Option 2: Be mindful of the domino effect of your emotions.  Another technique is to be aware of and recognize the impact of your emotions on other people.  Reflect upon and imagine your behavior when you are around a particular person or from a situation that causes you emotional upset.  Do you raise your voice?  Does your face become tenser?  Do you throw or slam things?  Do you just stop talking?  Now imagine the body language of the other people or person when you do those things.  Does their demeanor change?  Imagine now that you are the nicest person in the world and you treat even this person, and everyone else, with the utmost respect or you look at the situation as a blessing.  Imagine yourself treating the person or people with kindness.  Perhaps holding the door open, smiling and feeling good when you see this person, shaking hands, or whatever else you can imagine.  Next time you run into this person or situation, reflect on these positive feelings- appreciation, empathy, love, and trust.  Breathe.

Option 3: Be mindful of your emotional triggers.  Another technique is to be aware of who and what pushes your buttons.  Grab a piece of paper and pen or use your phone and jot down all the people and situations that annoy you, or your pet peeves if you will.  This list is your starting point to understanding your triggers so that you can do something about them.  At night, before you go to bed, keep a journal of all the issues or people that negatively charged you that day.  Reflect on why they upset or annoyed you.  What can you learn from it?  Now affirm your intention to be mindful of your emotions by saying to yourself, “I am grateful to be mindful of my emotions and the impact I have on others”.  Breathe deeply for at least one minute as you repeat the affirmation.  Breathe.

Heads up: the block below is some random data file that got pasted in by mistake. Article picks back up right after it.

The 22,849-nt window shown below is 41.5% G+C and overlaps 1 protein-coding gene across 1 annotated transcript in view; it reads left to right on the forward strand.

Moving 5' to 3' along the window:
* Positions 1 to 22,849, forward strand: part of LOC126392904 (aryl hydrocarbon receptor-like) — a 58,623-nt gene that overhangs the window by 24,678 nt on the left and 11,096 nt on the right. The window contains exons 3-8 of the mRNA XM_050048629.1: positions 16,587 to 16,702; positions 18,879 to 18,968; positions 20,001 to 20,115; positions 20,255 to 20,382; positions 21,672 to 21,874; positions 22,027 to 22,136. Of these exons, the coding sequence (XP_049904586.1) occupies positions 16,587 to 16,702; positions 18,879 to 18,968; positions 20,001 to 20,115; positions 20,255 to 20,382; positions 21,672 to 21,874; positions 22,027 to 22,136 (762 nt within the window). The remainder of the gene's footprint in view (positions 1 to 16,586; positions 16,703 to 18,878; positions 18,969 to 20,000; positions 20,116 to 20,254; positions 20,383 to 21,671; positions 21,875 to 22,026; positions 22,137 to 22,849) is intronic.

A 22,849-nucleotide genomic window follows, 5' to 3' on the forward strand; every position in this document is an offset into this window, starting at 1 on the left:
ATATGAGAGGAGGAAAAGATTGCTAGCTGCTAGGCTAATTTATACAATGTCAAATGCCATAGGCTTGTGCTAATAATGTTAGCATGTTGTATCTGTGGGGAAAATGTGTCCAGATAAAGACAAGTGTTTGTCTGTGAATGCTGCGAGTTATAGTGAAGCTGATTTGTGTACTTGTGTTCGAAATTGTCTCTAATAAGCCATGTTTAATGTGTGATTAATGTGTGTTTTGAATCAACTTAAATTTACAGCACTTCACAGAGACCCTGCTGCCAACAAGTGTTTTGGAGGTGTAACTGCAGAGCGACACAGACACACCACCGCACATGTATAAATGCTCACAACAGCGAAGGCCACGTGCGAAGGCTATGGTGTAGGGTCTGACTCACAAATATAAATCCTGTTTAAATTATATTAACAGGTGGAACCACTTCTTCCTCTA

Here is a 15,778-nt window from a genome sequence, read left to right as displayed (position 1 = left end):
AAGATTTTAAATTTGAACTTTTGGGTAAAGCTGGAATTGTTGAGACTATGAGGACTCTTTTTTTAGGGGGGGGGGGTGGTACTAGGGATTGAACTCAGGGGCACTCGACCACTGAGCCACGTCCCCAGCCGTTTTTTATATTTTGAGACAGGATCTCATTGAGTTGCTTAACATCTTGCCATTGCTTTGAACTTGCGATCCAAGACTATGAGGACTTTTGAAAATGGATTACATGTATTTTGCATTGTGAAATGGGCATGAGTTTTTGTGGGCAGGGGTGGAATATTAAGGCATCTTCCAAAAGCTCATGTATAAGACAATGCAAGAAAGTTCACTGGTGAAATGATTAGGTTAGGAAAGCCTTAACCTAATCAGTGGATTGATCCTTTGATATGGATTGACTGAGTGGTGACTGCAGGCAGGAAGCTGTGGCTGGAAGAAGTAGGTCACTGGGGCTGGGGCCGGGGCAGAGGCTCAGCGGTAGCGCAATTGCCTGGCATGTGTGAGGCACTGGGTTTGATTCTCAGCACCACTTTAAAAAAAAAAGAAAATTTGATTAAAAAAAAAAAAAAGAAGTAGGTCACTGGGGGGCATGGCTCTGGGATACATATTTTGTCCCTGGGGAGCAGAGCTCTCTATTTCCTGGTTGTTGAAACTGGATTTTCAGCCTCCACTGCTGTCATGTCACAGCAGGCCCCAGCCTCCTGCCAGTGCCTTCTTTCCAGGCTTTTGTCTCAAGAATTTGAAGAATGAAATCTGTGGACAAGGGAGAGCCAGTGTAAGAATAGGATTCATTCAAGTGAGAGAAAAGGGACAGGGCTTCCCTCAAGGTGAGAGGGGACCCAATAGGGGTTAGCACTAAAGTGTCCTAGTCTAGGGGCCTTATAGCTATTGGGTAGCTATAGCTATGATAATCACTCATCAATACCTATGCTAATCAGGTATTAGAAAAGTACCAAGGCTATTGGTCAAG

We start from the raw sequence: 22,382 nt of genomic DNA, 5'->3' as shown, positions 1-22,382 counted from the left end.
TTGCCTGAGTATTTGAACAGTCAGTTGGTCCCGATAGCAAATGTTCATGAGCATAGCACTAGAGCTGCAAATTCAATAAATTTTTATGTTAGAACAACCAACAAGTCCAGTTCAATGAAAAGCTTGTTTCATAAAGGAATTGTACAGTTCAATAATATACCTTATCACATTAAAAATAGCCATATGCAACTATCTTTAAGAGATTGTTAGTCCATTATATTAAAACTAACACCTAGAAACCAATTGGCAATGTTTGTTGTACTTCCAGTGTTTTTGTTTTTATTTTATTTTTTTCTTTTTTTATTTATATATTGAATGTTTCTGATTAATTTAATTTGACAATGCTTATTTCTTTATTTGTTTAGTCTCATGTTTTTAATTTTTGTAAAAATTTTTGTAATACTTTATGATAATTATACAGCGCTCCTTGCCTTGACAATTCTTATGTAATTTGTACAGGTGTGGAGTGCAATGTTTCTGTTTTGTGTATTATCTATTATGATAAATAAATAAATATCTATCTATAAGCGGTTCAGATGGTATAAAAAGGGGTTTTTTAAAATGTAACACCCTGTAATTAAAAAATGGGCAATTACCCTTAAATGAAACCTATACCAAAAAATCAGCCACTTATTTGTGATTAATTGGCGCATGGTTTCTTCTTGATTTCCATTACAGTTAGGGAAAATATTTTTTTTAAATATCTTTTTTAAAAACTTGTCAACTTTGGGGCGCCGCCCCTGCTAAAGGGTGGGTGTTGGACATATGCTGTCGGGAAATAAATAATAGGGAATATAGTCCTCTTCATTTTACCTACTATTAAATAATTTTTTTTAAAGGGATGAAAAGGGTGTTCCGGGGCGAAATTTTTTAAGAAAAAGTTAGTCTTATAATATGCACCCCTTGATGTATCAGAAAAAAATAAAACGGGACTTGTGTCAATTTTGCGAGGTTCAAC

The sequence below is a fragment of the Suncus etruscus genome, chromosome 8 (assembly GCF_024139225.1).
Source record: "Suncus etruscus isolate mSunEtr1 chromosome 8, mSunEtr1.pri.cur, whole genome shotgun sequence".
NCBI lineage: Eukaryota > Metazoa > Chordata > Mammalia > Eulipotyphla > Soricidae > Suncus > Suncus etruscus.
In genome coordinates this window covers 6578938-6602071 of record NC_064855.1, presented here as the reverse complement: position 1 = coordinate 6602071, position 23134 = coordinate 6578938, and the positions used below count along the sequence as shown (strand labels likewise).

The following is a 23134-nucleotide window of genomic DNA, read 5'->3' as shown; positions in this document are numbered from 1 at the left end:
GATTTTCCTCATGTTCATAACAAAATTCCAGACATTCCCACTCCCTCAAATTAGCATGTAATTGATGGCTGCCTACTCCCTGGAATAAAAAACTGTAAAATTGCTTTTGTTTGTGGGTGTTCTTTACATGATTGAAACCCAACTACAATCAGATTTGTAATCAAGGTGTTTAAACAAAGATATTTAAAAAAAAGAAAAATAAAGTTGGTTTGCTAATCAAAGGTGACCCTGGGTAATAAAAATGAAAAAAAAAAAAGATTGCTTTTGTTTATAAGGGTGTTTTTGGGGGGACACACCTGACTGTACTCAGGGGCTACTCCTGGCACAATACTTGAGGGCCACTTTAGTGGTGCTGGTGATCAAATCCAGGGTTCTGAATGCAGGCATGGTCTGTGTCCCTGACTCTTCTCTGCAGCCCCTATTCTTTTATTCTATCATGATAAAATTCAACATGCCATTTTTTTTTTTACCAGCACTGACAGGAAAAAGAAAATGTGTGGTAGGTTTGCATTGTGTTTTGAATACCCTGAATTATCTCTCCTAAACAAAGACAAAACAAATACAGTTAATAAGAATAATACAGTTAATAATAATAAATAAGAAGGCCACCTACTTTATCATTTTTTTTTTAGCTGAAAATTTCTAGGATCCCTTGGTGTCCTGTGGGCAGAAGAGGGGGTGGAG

Developing EQ is an emerging idea that can help us shift our perspective on emotions and the control we have over situations in our lives.  By building a foundation and a habit of mindfulness, we can be more present and attentive without judgment.  When we are free to use our cognitive abilities without emotional baggage or judgment, then we can make informed and well-thought out decisions that impact not only our lives but those around us with whom we interact.  Mindfulness is a skill and a tool that anyone can learn how to use.  All it takes is practice and patience with yourself.  If it feels hard or taxing, that’s because it is.  Next time you’re in a pickle, practice mindfulness, and remember to breathe.

References

Azouzi, M. A., & Jarboui, A. (2013). CEO emotional intelligence and board of directors’ efficiency. Corporate Governance, 13(4), 365-383. doi: 10.1108/CG-10-2011-0081

Beigi, M., & Shirmohammadi, M. (2011). Effects of an emotional intelligence training program on service quality of bank branches. Managing Service Quality, 21(5), 552-567. doi:http://dx.doi.org/10.1108/09604521111159825

Goleman, D. (1998). What makes a leader? Harvard Business Review, 76(6), 92-102. Retrieved from http://hbr.org/

Groves, K. S., McEnrue, M. P., & Shen, W. (2008). Developing and measuring the emotional intelligence of leaders. The Journal of Management Development, 27(2), 225-250. doi:http://dx.doi.org/10.1108/02621710810849353

Hobson, C. J., & Delunas, L. (2009). Efficacy of different techniques for reducing stress: A study among business students in the United States. International Journal of Management, 26(2), 186-196. Retrieved from http://search.proquest.com/docview/233228643?accountid=34899

Mayer, J., Salovey, P., & Caruso, D. (2008). Emotional intelligence: New ability or eclectic traits? American Psychologist, 63(6), 503–517. doi:10.1037/0003-066X.63.6.503

Northouse, P. (2009). Leadership: Theory and practice [VitalSouce bookshelf version]. Retrieved from http://digitalbookshelf.argosy.edu/books/9781412989282/outline/2

Sunindijo, R. Y. (2012). Integrating emotional intelligence, political skill, and transformational leadership in construction. Civil Engineering Dimension14(3), 182-189. doi:10.9744/CED.14.3.182-189

TalentSmart, Inc. (2009). The business case for emotional intelligence (EQ). [PDF] Retrieved from https://www.talentsmart.com/media/uploads/pdfs/The_Business_Case_For_EQ.pdf

Yu, M., PhD. (2009). Employees’ perception of organizational change: The mediating effects of stress management strategies. Public Personnel Management, 38(1), 17-32. Retrieved from http://search.proquest.com/docview/215950700?accountid=34899

What are your thoughts?